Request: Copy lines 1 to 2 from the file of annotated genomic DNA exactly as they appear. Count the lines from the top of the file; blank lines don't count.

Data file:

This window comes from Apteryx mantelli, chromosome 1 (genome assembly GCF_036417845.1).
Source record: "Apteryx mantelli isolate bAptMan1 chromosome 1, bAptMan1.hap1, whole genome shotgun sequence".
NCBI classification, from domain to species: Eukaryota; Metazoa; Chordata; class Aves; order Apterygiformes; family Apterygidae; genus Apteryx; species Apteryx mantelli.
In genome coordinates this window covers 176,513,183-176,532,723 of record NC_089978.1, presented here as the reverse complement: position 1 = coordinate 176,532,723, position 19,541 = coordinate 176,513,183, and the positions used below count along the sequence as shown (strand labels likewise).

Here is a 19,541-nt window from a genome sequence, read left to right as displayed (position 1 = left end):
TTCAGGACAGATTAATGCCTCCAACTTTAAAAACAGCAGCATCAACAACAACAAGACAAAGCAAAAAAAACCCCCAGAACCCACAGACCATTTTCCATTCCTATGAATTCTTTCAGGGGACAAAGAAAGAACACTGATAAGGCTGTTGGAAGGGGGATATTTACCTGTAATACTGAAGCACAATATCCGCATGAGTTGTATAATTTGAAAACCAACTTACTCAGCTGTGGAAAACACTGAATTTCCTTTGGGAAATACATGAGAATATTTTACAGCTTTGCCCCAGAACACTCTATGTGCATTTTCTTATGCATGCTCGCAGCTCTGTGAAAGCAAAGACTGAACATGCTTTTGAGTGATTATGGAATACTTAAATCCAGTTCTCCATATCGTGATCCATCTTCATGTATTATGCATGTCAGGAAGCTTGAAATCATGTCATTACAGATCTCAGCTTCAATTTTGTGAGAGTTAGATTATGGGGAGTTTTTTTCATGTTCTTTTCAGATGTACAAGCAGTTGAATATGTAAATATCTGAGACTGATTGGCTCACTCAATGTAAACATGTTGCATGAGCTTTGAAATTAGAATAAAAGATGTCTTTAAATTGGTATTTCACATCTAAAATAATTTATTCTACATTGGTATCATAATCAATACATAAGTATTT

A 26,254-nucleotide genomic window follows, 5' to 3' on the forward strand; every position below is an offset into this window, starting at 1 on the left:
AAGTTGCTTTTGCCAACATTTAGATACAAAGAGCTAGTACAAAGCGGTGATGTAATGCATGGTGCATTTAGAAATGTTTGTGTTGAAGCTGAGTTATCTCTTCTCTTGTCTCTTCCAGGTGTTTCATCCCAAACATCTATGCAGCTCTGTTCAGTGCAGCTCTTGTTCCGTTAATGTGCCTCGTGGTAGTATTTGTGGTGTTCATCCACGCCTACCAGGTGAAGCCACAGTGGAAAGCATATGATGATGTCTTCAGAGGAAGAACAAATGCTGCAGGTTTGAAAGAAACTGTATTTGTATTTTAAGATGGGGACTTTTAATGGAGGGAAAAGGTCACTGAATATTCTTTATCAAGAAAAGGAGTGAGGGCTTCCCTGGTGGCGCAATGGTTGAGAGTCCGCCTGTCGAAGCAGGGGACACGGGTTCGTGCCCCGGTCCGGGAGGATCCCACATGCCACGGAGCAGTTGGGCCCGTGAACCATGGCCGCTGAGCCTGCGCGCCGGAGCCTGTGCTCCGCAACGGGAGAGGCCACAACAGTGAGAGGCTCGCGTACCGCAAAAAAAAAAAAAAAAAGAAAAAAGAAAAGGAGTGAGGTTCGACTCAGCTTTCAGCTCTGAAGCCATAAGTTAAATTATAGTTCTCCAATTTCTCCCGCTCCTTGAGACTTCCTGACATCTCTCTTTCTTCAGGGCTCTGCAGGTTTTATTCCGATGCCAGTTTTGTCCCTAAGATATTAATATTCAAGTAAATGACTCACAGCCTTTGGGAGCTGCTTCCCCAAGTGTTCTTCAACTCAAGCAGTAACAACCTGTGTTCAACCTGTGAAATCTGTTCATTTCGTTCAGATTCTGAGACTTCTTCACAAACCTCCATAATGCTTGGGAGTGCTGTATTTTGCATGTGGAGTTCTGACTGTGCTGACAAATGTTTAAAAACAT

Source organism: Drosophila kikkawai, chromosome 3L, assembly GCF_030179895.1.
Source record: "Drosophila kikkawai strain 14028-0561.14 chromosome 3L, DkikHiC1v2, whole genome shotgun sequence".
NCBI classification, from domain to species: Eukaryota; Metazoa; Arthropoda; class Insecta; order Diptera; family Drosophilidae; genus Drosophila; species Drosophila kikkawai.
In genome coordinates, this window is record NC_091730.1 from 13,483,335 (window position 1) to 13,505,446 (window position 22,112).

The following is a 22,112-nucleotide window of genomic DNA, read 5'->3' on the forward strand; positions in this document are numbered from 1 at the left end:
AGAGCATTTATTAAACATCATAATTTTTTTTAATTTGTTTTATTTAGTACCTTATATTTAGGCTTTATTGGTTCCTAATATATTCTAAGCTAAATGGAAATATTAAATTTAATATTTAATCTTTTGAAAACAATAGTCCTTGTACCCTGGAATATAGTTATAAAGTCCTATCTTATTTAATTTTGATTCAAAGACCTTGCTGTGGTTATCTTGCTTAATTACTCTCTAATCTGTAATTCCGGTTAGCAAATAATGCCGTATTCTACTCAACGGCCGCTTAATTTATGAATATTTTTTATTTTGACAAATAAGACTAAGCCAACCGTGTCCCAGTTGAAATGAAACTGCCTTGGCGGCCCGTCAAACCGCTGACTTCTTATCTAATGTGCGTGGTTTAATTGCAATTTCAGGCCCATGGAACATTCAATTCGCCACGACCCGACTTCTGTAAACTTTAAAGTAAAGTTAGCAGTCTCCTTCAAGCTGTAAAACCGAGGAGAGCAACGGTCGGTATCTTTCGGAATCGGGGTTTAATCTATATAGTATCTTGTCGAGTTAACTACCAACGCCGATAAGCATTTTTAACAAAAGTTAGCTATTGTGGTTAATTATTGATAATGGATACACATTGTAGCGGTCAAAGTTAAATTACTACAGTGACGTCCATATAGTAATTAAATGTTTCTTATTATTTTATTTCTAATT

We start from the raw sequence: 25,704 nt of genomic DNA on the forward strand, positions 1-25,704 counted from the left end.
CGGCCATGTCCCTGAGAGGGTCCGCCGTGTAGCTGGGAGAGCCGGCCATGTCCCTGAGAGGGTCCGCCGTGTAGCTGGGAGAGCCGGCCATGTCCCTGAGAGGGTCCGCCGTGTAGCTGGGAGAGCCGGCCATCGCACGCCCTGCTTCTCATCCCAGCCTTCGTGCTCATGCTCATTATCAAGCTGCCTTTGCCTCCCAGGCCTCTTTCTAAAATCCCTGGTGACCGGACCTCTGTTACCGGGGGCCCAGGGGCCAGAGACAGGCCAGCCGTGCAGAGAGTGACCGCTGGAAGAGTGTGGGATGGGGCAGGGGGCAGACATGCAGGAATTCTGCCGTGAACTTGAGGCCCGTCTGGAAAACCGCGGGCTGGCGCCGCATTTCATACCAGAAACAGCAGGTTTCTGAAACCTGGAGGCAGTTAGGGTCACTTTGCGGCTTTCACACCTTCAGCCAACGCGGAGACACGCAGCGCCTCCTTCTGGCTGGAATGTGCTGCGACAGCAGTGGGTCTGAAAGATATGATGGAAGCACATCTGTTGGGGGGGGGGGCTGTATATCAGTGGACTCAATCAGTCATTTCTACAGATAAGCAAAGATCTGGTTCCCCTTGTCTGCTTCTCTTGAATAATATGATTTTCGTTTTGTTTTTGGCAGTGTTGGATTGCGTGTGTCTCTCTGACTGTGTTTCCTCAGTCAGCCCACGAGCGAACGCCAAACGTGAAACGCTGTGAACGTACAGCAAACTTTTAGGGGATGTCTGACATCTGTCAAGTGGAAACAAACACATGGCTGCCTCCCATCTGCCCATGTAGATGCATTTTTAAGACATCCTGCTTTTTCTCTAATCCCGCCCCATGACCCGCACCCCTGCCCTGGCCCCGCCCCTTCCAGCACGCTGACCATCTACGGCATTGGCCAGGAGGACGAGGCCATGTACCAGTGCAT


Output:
This window comes from Apteryx mantelli, chromosome 1 (genome assembly GCF_036417845.1).
Source record: "Apteryx mantelli isolate bAptMan1 chromosome 1, bAptMan1.hap1, whole genome shotgun sequence".